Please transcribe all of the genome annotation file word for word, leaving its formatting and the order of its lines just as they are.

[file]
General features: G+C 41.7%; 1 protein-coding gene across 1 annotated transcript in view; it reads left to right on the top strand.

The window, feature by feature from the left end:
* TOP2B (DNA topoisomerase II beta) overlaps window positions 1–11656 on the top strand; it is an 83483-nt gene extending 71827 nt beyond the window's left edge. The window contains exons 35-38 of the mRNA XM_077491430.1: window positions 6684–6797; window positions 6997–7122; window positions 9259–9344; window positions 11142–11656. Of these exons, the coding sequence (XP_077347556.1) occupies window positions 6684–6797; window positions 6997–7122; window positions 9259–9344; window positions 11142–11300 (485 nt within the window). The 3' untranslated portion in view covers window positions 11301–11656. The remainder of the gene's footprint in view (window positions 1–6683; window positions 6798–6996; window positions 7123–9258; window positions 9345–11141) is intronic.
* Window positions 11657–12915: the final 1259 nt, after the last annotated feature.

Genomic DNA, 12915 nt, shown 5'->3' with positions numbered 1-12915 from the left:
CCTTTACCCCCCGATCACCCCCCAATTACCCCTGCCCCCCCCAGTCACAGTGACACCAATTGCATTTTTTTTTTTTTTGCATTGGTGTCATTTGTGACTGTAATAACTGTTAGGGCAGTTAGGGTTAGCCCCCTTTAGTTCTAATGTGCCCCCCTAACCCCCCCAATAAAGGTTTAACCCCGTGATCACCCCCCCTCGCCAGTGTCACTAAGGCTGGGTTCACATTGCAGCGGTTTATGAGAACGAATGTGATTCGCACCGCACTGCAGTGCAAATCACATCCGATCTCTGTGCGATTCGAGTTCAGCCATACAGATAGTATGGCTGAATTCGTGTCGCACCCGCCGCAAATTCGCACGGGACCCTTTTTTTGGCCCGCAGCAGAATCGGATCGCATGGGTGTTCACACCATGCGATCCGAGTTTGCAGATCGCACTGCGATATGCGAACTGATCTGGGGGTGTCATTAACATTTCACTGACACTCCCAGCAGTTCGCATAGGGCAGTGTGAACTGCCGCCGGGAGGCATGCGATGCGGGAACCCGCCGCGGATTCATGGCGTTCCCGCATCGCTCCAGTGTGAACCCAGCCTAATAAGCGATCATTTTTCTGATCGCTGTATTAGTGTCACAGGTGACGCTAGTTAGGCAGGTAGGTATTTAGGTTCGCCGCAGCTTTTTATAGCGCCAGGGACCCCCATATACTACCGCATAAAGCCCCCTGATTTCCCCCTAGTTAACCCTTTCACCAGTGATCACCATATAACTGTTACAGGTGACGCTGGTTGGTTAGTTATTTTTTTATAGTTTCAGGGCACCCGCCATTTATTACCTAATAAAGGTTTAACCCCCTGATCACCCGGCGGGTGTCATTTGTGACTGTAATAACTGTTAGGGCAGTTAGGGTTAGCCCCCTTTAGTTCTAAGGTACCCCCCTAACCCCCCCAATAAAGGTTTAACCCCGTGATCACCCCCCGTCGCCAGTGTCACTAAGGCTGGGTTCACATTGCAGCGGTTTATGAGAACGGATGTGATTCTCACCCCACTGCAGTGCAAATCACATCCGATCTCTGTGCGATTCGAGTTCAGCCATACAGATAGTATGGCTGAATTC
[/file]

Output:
General features: G+C 41.7%; 1 protein-coding gene across 1 annotated transcript in view; it reads left to right on the top strand.

The window, feature by feature from the left end:
* TOP2B (DNA topoisomerase II beta) overlaps window positions 1–11656 on the top strand; it is an 83483-nt gene extending 71827 nt beyond the window's left edge. The window contains exons 35-38 of the mRNA XM_077491430.1: window positions 6684–6797; window positions 6997–7122; window positions 9259–9344; window positions 11142–11656. Of these exons, the coding sequence (XP_077347556.1) occupies window positions 6684–6797; window positions 6997–7122; window positions 9259–9344; window positions 11142–11300 (485 nt within the window). The 3' untranslated portion in view covers window positions 11301–11656. The remainder of the gene's footprint in view (window positions 1–6683; window positions 6798–6996; window positions 7123–9258; window positions 9345–11141) is intronic.
* Window positions 11657–12915: the final 1259 nt, after the last annotated feature.

Genomic DNA, 12915 nt, shown 5'->3' with positions numbered 1-12915 from the left:
CCTTTACCCCCCGATCACCCCCCAATTACCCCTGCCCCCCCCAGTCACAGTGACACCAATTGCATTTTTTTTTTTTTTGCATTGGTGTCATTTGTGACTGTAATAACTGTTAGGGCAGTTAGGGTTAGCCCCCTTTAGTTCTAATGTGCCCCCCTAACCCCCCCAATAAAGGTTTAACCCCGTGATCACCCCCCCTCGCCAGTGTCACTAAGGCTGGGTTCACATTGCAGCGGTTTATGAGAACGAATGTGATTCGCACCGCACTGCAGTGCAAATCACATCCGATCTCTGTGCGATTCGAGTTCAGCCATACAGATAGTATGGCTGAATTCGTGTCGCACCCGCCGCAAATTCGCACGGGACCCTTTTTTTGGCCCGCAGCAGAATCGGATCGCATGGGTGTTCACACCATGCGATCCGAGTTTGCAGATCGCACTGCGATATGCGAACTGATCTGGGGGTGTCATTAACATTTCACTGACACTCCCAGCAGTTCGCATAGGGCAGTGTGAACTGCCGCCGGGAGGCATGCGATGCGGGAACCCGCCGCGGATTCATGGCGTTCCCGCATCGCTCCAGTGTGAACCCAGCCTAATAAGCGATCATTTTTCTGATCGCTGTATTAGTGTCACAGGTGACGCTAGTTAGGCAGGTAGGTATTTAGGTTCGCCGCAGCTTTTTATAGCGCCAGGGACCCCCATATACTACCGCATAAAGCCCCCTGATTTCCCCCTAGTTAACCCTTTCACCAGTGATCACCATATAACTGTTACAGGTGACGCTGGTTGGTTAGTTATTTTTTTATAGTTTCAGGGCACCCGCCATTTATTACCTAATAAAGGTTTAACCCCCTGATCACCCGGCGGGTGTCATTTGTGACTGTAATAACTGTTAGGGCAGTTAGGGTTAGCCCCCTTTAGTTCTAAGGTACCCCCCTAACCCCCCCAATAAAGGTTTAACCCCGTGATCACCCCCCGTCGCCAGTGTCACTAAGGCTGGGTTCACATTGCAGCGGTTTATGAGAACGGATGTGATTCTCACCCCACTGCAGTGCAAATCACATCCGATCTCTGTGCGATTCGAGTTCAGCCATACAGATAGTATGGCTGAATTC